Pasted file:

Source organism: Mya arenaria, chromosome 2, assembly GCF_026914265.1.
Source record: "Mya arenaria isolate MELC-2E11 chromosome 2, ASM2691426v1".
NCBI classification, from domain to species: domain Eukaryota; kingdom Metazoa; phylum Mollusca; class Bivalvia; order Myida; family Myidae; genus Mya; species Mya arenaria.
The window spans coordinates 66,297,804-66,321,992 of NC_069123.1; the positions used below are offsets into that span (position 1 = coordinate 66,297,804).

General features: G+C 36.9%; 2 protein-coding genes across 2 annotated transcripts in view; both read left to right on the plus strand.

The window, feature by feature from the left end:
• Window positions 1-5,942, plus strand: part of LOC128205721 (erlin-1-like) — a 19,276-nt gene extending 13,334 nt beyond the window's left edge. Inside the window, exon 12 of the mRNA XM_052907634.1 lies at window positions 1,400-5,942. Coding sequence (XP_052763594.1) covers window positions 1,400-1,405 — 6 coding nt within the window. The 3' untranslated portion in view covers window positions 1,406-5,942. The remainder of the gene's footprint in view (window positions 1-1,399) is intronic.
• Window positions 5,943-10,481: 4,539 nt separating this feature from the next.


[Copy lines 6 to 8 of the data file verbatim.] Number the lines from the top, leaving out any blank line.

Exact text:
The window, feature by feature from the left end:
• Window positions 1-5,942, plus strand: part of LOC128205721 (erlin-1-like) — a 19,276-nt gene extending 13,334 nt beyond the window's left edge. Inside the window, exon 12 of the mRNA XM_052907634.1 lies at window positions 1,400-5,942. Coding sequence (XP_052763594.1) covers window positions 1,400-1,405 — 6 coding nt within the window. The 3' untranslated portion in view covers window positions 1,406-5,942. The remainder of the gene's footprint in view (window positions 1-1,399) is intronic.
• Window positions 5,943-10,481: 4,539 nt separating this feature from the next.